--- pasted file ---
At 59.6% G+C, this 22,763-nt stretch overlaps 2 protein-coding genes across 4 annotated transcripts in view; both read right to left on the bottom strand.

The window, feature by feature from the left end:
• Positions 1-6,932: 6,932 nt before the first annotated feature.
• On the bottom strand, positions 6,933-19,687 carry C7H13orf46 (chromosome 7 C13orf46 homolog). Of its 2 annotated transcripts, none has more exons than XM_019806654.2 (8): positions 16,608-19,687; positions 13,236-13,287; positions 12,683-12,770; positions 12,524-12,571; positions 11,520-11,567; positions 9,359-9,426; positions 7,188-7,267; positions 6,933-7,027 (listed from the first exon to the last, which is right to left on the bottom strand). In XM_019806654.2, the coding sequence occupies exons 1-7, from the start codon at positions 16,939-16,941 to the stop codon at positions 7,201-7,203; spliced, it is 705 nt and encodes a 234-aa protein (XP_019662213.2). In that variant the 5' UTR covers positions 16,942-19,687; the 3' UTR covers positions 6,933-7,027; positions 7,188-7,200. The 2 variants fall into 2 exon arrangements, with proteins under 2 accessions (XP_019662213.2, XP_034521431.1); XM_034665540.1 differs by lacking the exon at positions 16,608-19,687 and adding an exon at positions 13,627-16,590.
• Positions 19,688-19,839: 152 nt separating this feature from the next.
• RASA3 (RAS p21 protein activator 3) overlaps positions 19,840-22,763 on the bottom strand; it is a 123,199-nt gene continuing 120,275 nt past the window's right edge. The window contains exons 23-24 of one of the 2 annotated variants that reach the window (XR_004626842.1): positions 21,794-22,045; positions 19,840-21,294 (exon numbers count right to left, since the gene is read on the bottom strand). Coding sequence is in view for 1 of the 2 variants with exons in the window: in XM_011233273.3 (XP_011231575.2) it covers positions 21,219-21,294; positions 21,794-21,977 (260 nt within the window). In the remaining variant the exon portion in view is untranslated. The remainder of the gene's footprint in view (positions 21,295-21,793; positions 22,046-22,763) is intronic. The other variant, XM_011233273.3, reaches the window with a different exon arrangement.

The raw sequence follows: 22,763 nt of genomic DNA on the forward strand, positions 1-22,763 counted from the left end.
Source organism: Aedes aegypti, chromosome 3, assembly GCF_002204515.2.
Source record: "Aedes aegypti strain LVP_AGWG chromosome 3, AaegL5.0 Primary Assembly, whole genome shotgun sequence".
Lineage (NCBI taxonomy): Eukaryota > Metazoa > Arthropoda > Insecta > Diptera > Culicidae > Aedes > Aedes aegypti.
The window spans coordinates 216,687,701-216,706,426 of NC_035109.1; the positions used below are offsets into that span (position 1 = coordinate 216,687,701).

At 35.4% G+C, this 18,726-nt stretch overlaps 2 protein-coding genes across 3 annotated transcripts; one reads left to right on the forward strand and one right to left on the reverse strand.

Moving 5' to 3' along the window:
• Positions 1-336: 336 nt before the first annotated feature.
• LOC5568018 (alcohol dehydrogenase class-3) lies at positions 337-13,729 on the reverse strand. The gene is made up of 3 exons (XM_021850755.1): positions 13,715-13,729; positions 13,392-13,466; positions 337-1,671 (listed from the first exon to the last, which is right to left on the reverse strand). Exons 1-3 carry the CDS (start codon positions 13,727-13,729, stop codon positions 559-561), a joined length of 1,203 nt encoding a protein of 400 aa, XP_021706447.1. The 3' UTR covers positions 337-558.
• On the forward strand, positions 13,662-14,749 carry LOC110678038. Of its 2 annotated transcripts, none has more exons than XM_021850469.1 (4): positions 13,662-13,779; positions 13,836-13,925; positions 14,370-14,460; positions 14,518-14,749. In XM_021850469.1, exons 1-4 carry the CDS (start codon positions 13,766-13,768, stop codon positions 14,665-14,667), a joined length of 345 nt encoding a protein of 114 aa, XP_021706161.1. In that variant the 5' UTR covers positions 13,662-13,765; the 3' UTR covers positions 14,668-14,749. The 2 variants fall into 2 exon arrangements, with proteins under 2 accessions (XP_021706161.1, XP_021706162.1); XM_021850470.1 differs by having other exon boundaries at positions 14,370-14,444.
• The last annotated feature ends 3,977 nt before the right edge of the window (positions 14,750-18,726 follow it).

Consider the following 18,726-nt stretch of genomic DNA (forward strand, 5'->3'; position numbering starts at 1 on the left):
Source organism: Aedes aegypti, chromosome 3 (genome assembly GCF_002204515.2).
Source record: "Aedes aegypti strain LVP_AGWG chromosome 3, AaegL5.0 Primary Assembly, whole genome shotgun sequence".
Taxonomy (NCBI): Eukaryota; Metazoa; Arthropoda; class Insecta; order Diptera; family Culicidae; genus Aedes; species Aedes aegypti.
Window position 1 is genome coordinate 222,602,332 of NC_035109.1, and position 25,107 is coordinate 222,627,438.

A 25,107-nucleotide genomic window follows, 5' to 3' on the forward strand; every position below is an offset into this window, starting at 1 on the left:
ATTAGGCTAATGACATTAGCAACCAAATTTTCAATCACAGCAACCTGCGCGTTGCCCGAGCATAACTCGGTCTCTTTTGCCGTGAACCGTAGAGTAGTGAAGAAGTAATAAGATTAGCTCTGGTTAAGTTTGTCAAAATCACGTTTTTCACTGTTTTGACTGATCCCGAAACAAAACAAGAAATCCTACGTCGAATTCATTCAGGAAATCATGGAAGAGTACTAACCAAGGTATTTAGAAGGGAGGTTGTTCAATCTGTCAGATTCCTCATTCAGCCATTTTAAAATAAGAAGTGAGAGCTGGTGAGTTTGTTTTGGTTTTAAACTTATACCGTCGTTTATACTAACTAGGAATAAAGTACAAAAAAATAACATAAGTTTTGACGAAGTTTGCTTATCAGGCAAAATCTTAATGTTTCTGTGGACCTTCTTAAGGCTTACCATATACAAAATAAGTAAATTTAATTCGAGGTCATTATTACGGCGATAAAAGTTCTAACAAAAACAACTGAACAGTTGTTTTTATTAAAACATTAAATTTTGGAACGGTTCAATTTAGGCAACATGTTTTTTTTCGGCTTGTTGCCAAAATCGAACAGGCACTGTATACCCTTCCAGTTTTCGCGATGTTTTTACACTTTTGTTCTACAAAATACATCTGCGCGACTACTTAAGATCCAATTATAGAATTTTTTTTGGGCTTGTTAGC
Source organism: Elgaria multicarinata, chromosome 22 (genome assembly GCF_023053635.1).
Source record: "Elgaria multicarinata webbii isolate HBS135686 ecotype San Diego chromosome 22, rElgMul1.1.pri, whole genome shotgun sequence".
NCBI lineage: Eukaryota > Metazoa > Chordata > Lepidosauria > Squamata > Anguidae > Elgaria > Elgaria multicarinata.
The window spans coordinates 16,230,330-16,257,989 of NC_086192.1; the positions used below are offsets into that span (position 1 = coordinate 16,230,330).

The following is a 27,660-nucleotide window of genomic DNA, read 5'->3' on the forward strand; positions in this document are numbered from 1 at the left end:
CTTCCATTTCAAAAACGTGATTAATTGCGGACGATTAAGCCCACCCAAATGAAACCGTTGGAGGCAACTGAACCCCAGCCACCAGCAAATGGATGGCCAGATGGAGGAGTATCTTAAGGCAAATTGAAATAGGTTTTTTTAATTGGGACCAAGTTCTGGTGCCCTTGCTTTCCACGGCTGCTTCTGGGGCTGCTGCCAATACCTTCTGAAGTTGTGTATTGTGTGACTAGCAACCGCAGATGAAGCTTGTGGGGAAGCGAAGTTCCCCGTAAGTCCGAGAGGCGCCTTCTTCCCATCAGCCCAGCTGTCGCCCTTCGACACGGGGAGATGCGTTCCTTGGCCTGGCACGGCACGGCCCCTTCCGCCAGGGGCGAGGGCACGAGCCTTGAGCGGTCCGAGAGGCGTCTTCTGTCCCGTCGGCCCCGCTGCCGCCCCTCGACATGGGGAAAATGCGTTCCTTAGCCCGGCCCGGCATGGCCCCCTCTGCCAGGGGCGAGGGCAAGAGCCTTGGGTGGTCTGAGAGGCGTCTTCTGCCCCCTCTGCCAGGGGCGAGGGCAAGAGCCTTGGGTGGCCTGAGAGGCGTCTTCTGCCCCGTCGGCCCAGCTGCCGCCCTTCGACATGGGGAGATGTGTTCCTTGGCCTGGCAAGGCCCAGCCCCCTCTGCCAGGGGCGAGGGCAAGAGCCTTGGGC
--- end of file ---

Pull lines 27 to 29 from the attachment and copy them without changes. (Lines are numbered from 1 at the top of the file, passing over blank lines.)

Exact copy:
NCBI lineage: Eukaryota > Metazoa > Chordata > Lepidosauria > Squamata > Anguidae > Elgaria > Elgaria multicarinata.
The window spans coordinates 16,230,330-16,257,989 of NC_086192.1; the positions used below are offsets into that span (position 1 = coordinate 16,230,330).

The following is a 27,660-nucleotide window of genomic DNA, read 5'->3' on the forward strand; positions in this document are numbered from 1 at the left end: